Incidence of adverse events and SOS, assessed by Common Terminology Criteria version 4.0 for toxicity assessment and grading

Detailed description: PRIMARY OBJECTIVE:

I. To assess the feasibility of treating high-risk neuroblastoma patients, age 365 days - 30

years, with a) an induction block of meta-iodobenzylguanidine labeled with iodine-131 (131I-MIBG [iobenguane I 131]) delivered after multi-agent chemotherapy, and b) post-induction busulfan/melphalan (Bu/Mel) consolidation therapy. SECONDARY OBJECTIVES:

I. To assess the tolerability of treating high-risk neuroblastoma patients, age 365 days -

30 years, with a) an induction block of 131I-MIBG therapy delivered after multi-agent chemotherapy, and b) the tolerability of receiving post-induction Bu/Mel consolidation therapy with autologous stem-cell rescue (ASCR), and local radiation therapy. TERTIARY OBJECTIVES: I. To assess the response rate after a regimen of induction chemotherapy and 131I-MIBG and after a consolidation regimen of Bu/Mel with ASCR and local radiation therapy. II. To describe the relationship of tumor norepinephrine transporter (hNET) expression with radioiodinated MIBG uptake, at diagnosis as well as with tumor response. III. To assess the relative reliability of 123 I-MIBG and fludeoxyglucose F-18 (18FDG)-positron emission tomography (PET) imaging in assessment of tumor activity at diagnosis, and prior to surgical resection. IV. To compare detectable tumor burden on the pre-surgical resection radioiodinated-MIBG diagnostic scan and the immediate post-MIBG therapy 131I-MIBG scan. V. To test for the relationship of occurrence of sinusoidal obstruction syndrome (SOS) to Bu/Mel or to whole-body radiation dose or delayed radiation clearance due to 131I-MIBG. VI. To analyze busulfan pharmacokinetics as measured by area under the curve (AUC) and relate exposure to SOS incidence. OUTLINE: INDUCTION CHEMOTHERAPY: Patients receive 5 courses of induction therapy. Courses 1-2: Patients receive cyclophosphamide intravenously (IV) over 15-30 minutes and topotecan hydrochloride IV over 30 minutes on days 1-5. Patients undergo peripheral blood stem cell (PBSC) collection after course 2. Course 3 and 5: Patients receive cisplatin IV over 1 hour on days 1-4 and etoposide phosphate IV over 1-2 hours on days 1-3. Patients undergo surgery to remove remaining tumor following course 5. Course 4: Patients receive cyclophosphamide IV over 1-6 hours on days 1-2 and vincristine sulfate IV over 1 minute and doxorubicin hydrochloride IV over 24 hours on days 1-3. Treatment repeats every 21 days for a total of 5 courses in the absence of disease progression or unacceptable toxicity. Patients without progressive disease proceed to iobenguane I 131 induction therapy beginning 3-6 weeks after course 5. Patients receive iobenguane I 131 IV over 90-120 minutes on day 1. SURGERY: Patients undergo surgery after course 4 or before consolidation therapy. CONSOLIDATION THERAPY: Within 10-12 weeks from the date of iobenguane I 131 infusion,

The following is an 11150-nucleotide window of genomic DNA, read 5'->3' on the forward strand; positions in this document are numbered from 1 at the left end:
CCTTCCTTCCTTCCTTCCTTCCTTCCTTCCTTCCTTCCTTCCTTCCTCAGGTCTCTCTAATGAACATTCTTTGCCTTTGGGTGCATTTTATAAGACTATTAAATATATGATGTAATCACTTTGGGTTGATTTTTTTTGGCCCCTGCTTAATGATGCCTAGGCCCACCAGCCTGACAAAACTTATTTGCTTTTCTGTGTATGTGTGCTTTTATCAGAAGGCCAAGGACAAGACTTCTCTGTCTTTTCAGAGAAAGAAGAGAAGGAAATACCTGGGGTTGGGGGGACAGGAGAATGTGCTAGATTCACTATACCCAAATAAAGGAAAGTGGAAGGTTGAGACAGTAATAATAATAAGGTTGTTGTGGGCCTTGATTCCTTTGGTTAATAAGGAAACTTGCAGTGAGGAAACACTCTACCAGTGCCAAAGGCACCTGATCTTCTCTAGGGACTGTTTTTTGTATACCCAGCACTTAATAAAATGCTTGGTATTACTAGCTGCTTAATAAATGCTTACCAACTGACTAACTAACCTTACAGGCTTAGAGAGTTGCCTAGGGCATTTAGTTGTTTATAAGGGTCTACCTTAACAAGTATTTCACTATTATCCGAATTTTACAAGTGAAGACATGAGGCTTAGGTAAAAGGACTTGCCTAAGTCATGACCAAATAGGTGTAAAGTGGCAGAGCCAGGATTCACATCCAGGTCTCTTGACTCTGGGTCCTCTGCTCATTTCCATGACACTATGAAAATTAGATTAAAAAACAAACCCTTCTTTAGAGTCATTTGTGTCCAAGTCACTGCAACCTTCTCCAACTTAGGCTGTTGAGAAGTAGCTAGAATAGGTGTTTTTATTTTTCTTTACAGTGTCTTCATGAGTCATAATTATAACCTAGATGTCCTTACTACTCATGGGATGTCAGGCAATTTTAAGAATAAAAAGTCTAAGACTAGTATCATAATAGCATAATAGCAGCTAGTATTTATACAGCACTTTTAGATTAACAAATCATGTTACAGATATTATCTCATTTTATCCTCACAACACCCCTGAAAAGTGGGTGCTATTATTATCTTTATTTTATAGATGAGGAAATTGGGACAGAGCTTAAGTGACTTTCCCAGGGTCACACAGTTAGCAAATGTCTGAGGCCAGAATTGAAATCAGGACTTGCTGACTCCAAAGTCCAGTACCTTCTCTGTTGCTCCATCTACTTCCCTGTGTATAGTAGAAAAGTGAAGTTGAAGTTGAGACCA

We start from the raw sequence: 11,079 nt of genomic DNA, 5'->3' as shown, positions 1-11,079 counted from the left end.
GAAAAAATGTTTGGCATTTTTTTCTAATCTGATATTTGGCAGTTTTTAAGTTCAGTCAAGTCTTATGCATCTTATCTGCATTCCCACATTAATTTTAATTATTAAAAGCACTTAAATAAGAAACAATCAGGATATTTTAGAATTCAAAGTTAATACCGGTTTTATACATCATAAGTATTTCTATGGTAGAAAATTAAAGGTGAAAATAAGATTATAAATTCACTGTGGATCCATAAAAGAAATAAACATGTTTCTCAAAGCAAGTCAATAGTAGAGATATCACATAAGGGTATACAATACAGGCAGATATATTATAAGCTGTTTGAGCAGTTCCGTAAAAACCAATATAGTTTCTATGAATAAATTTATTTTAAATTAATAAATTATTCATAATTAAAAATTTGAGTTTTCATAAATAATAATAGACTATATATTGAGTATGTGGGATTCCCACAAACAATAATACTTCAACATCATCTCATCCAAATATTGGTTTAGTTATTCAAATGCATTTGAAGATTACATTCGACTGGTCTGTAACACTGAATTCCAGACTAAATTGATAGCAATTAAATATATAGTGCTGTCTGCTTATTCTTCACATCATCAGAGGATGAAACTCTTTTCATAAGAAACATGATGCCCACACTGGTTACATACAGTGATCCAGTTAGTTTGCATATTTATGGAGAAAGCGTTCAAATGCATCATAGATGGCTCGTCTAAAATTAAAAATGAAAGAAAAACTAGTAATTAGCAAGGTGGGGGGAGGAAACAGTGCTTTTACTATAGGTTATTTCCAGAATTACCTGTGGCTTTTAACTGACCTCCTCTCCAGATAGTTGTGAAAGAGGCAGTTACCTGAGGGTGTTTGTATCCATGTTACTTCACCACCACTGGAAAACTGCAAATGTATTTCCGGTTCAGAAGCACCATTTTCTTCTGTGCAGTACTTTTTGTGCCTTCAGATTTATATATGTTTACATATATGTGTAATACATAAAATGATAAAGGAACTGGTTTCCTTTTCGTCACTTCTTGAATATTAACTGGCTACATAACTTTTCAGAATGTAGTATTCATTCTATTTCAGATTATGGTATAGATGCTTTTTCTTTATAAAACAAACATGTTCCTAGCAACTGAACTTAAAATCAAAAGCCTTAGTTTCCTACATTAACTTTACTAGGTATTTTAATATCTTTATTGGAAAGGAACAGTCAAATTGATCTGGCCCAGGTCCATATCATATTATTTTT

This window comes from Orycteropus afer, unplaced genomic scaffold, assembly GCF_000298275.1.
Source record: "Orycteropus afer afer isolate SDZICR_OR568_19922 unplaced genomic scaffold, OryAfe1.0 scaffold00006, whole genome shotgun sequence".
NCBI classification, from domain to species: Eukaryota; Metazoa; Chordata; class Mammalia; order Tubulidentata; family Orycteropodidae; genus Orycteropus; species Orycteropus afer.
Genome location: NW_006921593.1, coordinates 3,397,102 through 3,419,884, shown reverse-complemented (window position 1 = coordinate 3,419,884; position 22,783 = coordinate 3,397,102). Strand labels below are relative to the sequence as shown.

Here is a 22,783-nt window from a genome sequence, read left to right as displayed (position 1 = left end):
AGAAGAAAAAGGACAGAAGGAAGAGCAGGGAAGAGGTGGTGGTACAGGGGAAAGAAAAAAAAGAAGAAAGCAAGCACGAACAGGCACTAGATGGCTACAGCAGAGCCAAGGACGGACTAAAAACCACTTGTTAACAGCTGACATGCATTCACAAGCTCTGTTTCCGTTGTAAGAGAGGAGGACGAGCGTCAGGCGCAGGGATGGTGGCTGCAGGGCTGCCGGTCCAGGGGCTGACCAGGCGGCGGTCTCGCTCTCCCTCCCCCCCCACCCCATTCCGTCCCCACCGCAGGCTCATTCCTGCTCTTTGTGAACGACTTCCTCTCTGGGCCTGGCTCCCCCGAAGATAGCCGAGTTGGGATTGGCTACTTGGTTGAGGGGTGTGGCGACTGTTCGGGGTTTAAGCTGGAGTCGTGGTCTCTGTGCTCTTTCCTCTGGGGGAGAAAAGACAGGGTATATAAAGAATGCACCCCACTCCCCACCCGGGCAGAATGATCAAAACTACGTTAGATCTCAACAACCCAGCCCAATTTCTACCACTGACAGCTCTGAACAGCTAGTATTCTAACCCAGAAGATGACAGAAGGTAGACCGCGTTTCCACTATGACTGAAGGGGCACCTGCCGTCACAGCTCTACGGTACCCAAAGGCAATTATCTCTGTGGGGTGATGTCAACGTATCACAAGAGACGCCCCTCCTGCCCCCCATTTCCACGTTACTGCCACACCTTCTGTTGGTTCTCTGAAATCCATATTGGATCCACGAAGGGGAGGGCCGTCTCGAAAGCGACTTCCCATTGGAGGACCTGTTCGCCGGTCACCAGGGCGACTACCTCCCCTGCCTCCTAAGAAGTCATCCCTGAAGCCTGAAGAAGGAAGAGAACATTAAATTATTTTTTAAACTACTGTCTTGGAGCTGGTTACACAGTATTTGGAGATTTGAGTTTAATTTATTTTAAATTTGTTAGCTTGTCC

patients receive busulfan IV over 2 hours every 6 hours on days - 6 to -3 and melphalan IV on

day - 1.